I couldn't agree more! Whether left, right, or centre of the political spectrum, this matter is too important to indulge purely on a political basis, but so many do apply that standard. 

In Australia at this time, we are having devastating bush fires in three states, once in a 500 years flood in Queensland, and record temperatures, approaching and exceeding 40C even on the coast.

Edited by beecee

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6 hours ago, beecee said:

In Australia at this time, we are having devastating bush fires in three states, once in a 500 years flood in Queensland, and record temperatures, approaching and exceeding 40C even on the coast.

 

I'm in a "Watch and Act" fire warning situation as I type - conditions eased a bit today but without substantial rain (we've had less than 10mm since mid-December, with a lot of very high temperatures in that time) any reprieve is going to be temporary. Having blackened leaves falling from the sky - from a fire 20km away - is sobering; ember fires have started many kilometres ahead of large fire fronts.

Another fire is much closer, but that other one is probably the bigger threat, given the inevitable return of hot conditions and being West of us - where the hottest winds come from. Even well prepared homes will be in danger (6 homes confirmed lost around here in the past 2 days) - we know we will have to leave and hope the volunteer firefighters have the resources to defend individual homes; they do try wherever they can. Beyond the call of duty very often.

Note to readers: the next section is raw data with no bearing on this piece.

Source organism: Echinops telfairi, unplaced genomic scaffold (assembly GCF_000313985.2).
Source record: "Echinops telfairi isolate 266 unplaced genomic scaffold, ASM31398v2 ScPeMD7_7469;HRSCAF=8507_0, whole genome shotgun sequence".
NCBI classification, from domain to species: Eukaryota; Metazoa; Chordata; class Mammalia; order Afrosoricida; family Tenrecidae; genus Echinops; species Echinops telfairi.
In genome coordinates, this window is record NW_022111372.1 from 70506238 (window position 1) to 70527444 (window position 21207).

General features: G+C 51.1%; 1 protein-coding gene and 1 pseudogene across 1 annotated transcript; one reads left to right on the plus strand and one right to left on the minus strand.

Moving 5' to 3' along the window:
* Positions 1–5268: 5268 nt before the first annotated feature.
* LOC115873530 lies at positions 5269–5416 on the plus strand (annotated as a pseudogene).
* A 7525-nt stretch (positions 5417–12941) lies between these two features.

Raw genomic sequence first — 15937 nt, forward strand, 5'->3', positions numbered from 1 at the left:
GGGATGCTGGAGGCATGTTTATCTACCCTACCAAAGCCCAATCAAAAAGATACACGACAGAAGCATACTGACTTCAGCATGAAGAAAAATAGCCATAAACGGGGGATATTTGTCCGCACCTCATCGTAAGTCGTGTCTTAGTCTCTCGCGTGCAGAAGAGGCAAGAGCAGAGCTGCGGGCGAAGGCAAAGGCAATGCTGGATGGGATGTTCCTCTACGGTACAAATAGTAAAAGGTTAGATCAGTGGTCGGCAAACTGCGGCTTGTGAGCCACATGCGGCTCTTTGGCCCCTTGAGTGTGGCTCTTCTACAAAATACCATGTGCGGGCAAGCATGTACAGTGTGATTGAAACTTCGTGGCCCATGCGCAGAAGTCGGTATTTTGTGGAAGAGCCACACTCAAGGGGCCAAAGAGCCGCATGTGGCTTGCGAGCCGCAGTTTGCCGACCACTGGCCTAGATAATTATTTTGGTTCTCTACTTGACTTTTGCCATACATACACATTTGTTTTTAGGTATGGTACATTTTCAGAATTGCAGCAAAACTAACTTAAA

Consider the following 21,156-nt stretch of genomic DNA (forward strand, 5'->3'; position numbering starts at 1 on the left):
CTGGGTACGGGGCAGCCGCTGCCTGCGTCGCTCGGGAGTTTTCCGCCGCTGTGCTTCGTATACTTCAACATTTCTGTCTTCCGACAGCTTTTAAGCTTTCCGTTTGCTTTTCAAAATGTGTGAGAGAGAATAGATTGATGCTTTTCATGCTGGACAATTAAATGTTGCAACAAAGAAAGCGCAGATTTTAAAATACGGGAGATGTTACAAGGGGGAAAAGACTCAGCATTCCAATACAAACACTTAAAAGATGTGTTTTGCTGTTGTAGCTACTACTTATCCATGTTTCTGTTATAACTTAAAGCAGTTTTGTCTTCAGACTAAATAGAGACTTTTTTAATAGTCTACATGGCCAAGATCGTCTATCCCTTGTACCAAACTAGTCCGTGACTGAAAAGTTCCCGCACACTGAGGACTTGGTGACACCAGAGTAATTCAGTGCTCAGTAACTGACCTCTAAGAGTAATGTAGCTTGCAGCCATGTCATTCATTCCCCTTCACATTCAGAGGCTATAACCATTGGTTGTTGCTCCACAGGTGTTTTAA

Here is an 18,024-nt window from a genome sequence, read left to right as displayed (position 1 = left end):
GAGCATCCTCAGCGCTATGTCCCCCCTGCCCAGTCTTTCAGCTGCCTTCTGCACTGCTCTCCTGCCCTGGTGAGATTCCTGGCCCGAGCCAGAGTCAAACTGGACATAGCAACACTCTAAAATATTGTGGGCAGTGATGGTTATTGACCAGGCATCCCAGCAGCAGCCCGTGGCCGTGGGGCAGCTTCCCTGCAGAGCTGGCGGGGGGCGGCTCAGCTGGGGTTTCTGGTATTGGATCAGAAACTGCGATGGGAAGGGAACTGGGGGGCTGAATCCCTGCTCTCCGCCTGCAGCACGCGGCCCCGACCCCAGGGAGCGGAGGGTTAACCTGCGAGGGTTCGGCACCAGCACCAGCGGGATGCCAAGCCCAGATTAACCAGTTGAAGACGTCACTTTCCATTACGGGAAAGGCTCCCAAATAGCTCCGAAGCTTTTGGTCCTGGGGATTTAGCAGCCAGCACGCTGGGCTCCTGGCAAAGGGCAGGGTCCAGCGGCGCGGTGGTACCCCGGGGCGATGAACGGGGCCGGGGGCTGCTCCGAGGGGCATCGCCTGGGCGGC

The thought of these circumstance but with another 3-5 C of warming is genuinely terrifying; those who live in cold climates may imagine that as an improvement but a large portion of the world's population live in places that already get extremely hot in summer.

Edited by Ken Fabian

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All the best Ken. I've been inn raining burning leaves" (about 50k from the fire front) and completely understand the sobering nature. All the best.bloke.

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15 hours ago, Ken Fabian said:

don't see climate change as being about socialism or capitalism - much as many wish to make it about those - but about responsibility and accountability